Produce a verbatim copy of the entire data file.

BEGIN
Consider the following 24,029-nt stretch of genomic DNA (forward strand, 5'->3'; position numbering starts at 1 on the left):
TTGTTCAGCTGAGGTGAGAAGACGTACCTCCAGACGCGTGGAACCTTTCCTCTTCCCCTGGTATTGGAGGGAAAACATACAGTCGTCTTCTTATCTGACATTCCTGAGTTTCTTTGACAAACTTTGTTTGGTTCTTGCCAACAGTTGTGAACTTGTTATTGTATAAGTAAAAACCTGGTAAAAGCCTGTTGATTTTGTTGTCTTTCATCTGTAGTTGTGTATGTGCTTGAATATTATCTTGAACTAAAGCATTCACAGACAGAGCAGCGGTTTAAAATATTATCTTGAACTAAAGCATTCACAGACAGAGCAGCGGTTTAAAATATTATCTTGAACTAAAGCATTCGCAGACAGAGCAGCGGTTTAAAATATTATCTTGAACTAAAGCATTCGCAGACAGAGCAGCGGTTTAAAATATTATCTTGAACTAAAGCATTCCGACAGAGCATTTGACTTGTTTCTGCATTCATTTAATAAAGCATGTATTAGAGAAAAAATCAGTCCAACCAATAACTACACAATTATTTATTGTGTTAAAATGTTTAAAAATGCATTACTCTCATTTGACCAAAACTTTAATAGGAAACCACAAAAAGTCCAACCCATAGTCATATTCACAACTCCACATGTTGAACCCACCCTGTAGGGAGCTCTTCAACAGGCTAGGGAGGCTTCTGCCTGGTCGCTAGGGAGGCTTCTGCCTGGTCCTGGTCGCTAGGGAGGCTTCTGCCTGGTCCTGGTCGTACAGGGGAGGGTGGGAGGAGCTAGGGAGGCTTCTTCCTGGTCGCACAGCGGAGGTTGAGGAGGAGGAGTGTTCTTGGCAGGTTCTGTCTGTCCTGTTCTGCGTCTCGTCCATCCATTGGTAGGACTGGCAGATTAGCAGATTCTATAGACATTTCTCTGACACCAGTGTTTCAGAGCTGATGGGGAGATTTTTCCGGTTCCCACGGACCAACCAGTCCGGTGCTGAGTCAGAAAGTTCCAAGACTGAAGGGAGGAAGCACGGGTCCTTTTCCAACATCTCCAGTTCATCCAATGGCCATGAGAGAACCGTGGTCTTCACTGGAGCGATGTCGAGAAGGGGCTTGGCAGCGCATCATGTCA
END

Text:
Consider the following 24,029-nt stretch of genomic DNA (forward strand, 5'->3'; position numbering starts at 1 on the left):
TTGTTCAGCTGAGGTGAGAAGACGTACCTCCAGACGCGTGGAACCTTTCCTCTTCCCCTGGTATTGGAGGGAAAACATACAGTCGTCTTCTTATCTGACATTCCTGAGTTTCTTTGACAAACTTTGTTTGGTTCTTGCCAACAGTTGTGAACTTGTTATTGTATAAGTAAAAACCTGGTAAAAGCCTGTTGATTTTGTTGTCTTTCATCTGTAGTTGTGTATGTGCTTGAATATTATCTTGAACTAAAGCATTCACAGACAGAGCAGCGGTTTAAAATATTATCTTGAACTAAAGCATTCACAGACAGAGCAGCGGTTTAAAATATTATCTTGAACTAAAGCATTCGCAGACAGAGCAGCGGTTTAAAATATTATCTTGAACTAAAGCATTCGCAGACAGAGCAGCGGTTTAAAATATTATCTTGAACTAAAGCATTCCGACAGAGCATTTGACTTGTTTCTGCATTCATTTAATAAAGCATGTATTAGAGAAAAAATCAGTCCAACCAATAACTACACAATTATTTATTGTGTTAAAATGTTTAAAAATGCATTACTCTCATTTGACCAAAACTTTAATAGGAAACCACAAAAAGTCCAACCCATAGTCATATTCACAACTCCACATGTTGAACCCACCCTGTAGGGAGCTCTTCAACAGGCTAGGGAGGCTTCTGCCTGGTCGCTAGGGAGGCTTCTGCCTGGTCCTGGTCGCTAGGGAGGCTTCTGCCTGGTCCTGGTCGTACAGGGGAGGGTGGGAGGAGCTAGGGAGGCTTCTTCCTGGTCGCACAGCGGAGGTTGAGGAGGAGGAGTGTTCTTGGCAGGTTCTGTCTGTCCTGTTCTGCGTCTCGTCCATCCATTGGTAGGACTGGCAGATTAGCAGATTCTATAGACATTTCTCTGACACCAGTGTTTCAGAGCTGATGGGGAGATTTTTCCGGTTCCCACGGACCAACCAGTCCGGTGCTGAGTCAGAAAGTTCCAAGACTGAAGGGAGGAAGCACGGGTCCTTTTCCAACATCTCCAGTTCATCCAATGGCCATGAGAGAACCGTGGTCTTCACTGGAGCGATGTCGAGAAGGGGCTTGGCAGCGCATCATGTCA